This paper addresses the questions of whether and, if so, how and to what extent the Internet brings about homogenisation of local cultures in the world. It examines a particular case, that of Thai culture, through an investigation and interpretation of a Usenet newsgroup, soc.culture.thai. Two threads of discussion in the newsgroup are selected. One deals with criticisms of the Thai government and political leaders, and the other focuses on whether the Thai language should be a medium, or perhaps the only medium, of communication in the newsgroup. It is found that, instead of erasing local cultural boundaries, creating a worldwide monolithic culture, the Internet reduplicates the existing cultural boundaries. What the Internet does, on the contrary, is to create an umbrella cosmopolitan culture which is necessary for communication among people from disparate cultures. That culture, however, is devoid of ‘thick’ backgrounds, in Michael Walzer's sense.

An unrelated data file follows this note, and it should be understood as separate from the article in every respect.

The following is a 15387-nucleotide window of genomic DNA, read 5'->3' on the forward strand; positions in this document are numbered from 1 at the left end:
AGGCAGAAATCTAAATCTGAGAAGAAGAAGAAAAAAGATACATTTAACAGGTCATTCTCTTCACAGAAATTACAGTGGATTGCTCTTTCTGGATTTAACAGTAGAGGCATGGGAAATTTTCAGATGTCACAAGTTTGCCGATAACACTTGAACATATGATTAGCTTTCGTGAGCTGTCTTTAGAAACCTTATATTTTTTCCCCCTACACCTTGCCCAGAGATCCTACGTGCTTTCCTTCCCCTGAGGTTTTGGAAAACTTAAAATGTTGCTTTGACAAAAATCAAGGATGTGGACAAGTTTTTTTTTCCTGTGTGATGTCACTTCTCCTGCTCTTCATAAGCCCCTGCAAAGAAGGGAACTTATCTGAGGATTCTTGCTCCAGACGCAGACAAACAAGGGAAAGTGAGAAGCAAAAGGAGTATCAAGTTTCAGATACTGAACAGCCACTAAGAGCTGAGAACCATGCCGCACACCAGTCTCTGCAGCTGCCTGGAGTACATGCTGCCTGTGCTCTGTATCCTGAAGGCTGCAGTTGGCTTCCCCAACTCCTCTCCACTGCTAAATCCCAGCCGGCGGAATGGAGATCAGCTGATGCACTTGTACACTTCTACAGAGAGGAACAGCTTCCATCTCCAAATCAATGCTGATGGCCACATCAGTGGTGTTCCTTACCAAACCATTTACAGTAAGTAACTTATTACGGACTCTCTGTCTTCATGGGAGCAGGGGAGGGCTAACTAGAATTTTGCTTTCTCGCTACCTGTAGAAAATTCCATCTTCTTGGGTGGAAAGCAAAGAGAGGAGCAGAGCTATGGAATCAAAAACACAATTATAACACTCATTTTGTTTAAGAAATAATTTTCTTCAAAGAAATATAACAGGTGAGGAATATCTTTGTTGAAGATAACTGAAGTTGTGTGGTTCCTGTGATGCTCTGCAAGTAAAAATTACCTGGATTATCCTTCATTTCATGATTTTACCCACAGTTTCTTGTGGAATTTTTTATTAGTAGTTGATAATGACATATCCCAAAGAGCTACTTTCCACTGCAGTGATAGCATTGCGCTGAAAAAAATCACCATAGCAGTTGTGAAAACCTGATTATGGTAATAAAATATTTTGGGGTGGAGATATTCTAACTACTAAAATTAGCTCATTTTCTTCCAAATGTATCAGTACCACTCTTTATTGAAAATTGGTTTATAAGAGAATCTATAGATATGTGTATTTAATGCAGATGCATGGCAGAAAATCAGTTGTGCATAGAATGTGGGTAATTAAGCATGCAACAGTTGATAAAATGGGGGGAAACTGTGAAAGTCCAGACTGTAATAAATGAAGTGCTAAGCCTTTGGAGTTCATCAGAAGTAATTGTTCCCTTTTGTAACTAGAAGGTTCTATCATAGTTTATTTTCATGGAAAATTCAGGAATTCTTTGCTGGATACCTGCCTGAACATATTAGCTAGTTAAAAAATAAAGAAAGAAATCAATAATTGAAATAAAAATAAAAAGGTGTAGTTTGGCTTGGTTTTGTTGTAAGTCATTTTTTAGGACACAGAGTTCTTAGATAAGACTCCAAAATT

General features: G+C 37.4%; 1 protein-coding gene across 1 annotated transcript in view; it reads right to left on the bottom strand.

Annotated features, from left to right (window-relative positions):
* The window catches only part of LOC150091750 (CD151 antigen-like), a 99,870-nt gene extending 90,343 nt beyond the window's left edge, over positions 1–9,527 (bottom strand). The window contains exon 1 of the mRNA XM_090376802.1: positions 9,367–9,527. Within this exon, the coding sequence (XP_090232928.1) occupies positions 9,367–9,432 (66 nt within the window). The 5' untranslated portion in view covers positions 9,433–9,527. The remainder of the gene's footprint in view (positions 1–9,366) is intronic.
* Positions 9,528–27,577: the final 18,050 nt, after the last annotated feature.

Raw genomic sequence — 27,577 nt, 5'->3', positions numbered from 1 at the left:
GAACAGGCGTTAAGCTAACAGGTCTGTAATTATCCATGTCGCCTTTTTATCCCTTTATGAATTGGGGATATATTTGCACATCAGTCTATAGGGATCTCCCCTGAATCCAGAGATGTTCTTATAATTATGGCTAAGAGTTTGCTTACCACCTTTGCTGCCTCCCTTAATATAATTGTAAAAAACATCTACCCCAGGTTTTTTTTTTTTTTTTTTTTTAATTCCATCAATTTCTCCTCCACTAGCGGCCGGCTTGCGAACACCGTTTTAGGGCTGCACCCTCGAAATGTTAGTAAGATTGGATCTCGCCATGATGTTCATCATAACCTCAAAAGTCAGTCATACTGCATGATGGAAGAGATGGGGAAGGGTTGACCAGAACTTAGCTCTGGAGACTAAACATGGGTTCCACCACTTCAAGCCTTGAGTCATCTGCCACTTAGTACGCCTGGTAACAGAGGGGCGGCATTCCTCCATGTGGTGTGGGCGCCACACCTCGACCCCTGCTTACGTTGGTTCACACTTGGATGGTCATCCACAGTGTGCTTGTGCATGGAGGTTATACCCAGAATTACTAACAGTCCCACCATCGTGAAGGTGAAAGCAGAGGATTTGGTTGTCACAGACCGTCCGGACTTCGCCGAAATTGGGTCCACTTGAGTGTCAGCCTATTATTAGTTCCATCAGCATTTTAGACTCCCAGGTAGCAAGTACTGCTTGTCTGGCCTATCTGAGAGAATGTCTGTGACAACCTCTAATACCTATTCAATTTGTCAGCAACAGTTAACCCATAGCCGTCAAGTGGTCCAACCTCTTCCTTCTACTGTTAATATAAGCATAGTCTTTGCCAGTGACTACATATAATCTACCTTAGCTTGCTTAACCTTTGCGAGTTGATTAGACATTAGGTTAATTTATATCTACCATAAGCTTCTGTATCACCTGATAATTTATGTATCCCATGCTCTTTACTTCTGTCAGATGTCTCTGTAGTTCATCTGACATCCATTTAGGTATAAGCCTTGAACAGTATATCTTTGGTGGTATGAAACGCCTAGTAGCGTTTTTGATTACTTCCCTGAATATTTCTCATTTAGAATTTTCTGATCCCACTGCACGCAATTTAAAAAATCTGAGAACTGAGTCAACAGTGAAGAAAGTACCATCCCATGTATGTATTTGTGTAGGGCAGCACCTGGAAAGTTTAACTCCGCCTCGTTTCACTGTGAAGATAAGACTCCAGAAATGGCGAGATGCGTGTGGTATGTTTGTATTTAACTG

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Hongladarom, S. Global culture, local cultures and the internet: The Thai example. AI & Soc 13, 389–401 (1999). https://doi.org/10.1007/BF01205985
- Cultural homogenisation
- Michael Walzer
- Thai culture
- Thai language
- Usenet newsgroup